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6594th Test Group, "Catch A Falling Star"

Updated on February 12, 2013
A patch worn on the guy's flight suits. The emblem of the 6594th Test Group.
A patch worn on the guy's flight suits. The emblem of the 6594th Test Group.
A C-130 Hercules in the process of catching a canister.
A C-130 Hercules in the process of catching a canister. | Source
Ready to catch!
Ready to catch! | Source
A plaque placed in remembrance of the 6594th Test Group which was deactivated in 1986 after 27 years.
A plaque placed in remembrance of the 6594th Test Group which was deactivated in 1986 after 27 years. | Source

It was just "another day at the office"

To my husband, it didn't seem to be that big of a deal at the time, but when we lived in Hawaii from 1983 until 1986, he was a part of a very special Air Force Squadron with a very special mission.

It was called the 6594th Test Group, and was in operation from 1958 until 1986, when it was deactivated (and after that, we left to move to North Carolina). This special squadron's mission was to retrieve film canisters, about the size of a garbage can, in midair that had been ejected from some of the United States' earliest spy satellites. These canisters would give off sparks upon re-entry into the ionosphere, and resembled a "falling star" as they fell back towards the earth - - hence the motto for the unit "Catch A Falling Star".

Sometimes it isn't until years later that you realize the significance of something you used to do, which is what happened to my husband, then you think "wow, I was part of that." Historians have said that the significance of what they did back then was as important as the Wright Brothers First Flight or Yeager Breaking the Sound Barrier.

The mission of the squadron was classified until 1995, when it was "declassified." These canisters would be released from the satellites, attached to a parachute, at about 55,000 feet. Then, when they would reach about 15,000 feet, they would be "caught" in midair. In the last seven years that the 6594th Test Group was in existence, the retrieval rate was 100 percent. That's a pretty significant achievement.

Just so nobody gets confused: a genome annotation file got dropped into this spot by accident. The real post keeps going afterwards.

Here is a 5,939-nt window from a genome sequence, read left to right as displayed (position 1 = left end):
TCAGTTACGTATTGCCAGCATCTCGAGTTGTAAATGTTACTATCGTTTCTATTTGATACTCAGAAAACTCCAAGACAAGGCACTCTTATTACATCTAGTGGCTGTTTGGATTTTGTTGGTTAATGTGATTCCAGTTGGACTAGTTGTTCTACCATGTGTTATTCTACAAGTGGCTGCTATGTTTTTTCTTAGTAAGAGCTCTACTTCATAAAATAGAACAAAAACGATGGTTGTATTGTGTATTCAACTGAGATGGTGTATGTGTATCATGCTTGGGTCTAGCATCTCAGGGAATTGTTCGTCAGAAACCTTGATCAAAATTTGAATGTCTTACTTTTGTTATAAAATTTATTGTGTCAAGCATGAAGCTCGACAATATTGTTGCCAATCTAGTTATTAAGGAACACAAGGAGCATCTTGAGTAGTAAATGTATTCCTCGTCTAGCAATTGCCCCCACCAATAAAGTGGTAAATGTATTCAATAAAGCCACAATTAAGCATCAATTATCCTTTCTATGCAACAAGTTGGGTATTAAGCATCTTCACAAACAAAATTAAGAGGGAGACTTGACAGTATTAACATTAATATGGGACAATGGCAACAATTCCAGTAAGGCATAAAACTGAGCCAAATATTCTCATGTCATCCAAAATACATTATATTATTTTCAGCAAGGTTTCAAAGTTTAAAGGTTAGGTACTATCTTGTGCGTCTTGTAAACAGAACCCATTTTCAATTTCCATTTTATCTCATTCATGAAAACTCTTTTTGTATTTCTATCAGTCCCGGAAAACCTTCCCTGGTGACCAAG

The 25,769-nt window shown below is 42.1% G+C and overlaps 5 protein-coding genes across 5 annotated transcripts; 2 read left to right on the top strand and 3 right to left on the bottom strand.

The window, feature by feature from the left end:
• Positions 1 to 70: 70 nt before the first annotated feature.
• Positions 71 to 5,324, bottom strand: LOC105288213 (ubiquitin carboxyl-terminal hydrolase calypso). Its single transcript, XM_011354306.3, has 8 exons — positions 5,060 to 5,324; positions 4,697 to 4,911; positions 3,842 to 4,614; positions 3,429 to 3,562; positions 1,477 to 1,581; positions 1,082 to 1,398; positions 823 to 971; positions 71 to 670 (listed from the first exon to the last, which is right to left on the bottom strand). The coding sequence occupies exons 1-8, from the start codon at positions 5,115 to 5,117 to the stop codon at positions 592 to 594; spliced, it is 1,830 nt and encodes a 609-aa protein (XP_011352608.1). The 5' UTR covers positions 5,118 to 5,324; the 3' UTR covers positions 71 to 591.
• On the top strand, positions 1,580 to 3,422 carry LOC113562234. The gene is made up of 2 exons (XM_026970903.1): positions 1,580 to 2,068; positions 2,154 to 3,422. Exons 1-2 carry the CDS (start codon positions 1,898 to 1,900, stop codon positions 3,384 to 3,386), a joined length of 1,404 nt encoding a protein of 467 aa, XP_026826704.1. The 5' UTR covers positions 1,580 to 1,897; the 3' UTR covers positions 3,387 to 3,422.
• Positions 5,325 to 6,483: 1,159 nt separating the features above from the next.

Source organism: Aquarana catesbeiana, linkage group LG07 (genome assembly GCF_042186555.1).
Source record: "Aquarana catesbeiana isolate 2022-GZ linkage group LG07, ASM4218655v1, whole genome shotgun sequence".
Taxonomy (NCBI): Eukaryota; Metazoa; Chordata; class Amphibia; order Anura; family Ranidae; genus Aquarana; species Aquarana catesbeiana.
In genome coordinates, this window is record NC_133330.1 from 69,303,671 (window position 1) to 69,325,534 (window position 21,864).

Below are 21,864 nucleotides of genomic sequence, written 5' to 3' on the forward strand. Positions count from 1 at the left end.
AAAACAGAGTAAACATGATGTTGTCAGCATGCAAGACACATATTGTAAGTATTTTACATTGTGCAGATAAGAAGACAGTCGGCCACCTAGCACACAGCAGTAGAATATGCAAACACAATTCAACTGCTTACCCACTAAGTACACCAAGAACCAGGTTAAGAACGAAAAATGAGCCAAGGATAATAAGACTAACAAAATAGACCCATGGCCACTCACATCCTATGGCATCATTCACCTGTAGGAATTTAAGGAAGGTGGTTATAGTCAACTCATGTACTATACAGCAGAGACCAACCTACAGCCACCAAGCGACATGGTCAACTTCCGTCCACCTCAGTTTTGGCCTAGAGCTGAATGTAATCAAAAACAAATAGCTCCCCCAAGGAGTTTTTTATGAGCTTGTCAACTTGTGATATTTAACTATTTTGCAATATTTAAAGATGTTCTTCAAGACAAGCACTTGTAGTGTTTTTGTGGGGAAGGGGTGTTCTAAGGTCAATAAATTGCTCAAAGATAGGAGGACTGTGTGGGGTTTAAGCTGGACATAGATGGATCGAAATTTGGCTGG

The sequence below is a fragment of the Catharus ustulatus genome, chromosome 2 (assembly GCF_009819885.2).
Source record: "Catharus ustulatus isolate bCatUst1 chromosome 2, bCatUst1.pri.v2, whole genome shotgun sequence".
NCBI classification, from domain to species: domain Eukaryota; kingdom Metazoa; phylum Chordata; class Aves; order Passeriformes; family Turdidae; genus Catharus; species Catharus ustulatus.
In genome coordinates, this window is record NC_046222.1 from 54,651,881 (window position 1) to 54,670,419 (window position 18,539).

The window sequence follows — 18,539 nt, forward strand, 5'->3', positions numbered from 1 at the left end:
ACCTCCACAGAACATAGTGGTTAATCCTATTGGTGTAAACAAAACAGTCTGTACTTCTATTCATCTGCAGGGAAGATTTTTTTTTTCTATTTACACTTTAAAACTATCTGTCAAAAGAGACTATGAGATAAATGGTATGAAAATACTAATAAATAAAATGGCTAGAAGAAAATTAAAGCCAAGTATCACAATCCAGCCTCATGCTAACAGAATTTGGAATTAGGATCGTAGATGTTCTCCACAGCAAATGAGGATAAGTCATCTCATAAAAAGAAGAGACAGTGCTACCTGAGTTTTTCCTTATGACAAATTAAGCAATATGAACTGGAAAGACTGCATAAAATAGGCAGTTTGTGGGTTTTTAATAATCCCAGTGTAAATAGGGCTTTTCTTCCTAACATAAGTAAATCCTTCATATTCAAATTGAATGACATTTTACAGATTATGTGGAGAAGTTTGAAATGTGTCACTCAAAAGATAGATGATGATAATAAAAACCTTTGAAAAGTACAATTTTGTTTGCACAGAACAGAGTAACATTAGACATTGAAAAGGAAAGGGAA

On August 20, 2010, a plaque commemorating the achievements of the Test Group, as well as the 6593rd Test Squadron (helicopter squadron) was placed in a ceremony at the historic flagpole in the center of Atterbury Circle on Hickam Air Force Base in Honolulu.

At this ceremony, Colonel Sam Barrett had this to say - "What a mission you had - catching free-falling objects from outer space is no small feat, in your day, the test group was the only organization in the free world to accomplish such a mission. The stakes were high - our national security depended on it."

General Carlson also spoke at this ceremony. He talked about the importance of the units' mission and the strategic advantage it provided at a critical time in history, and about how it had a lasting effect in military heritage.

"What you did was give us an incredible advantage, an asymmetric advantage over our enemy. Your pioneering work in overhead reconnaissance gave the confidence we need," he said. "What you demonstrated was that we could do this kind of stuff."

Hawaii was an absolutely wonderful place to live, and I have so many memories from our time there. It was difficult at times being so far away from family. It wasn't like you could hop in a car and go visit! And it was hard when our boys were born there, so far away from family. But in the end, it was all definitely worth it.

When our boys were 16, we took them back to Hawaii to show them where they were born and where their Dad had spent three years in the 6594th Test Group there. Knowing that we lived there for a very good reason makes it that much better.

I am so proud of every person in the military and those who have ever served in the military. What they do is extraordinarily important to keep us safe, and free. Even when they feel like it is "just another day at the office"... it is SO much more than that. My hat is off to you, thank you from the bottom of my heart.

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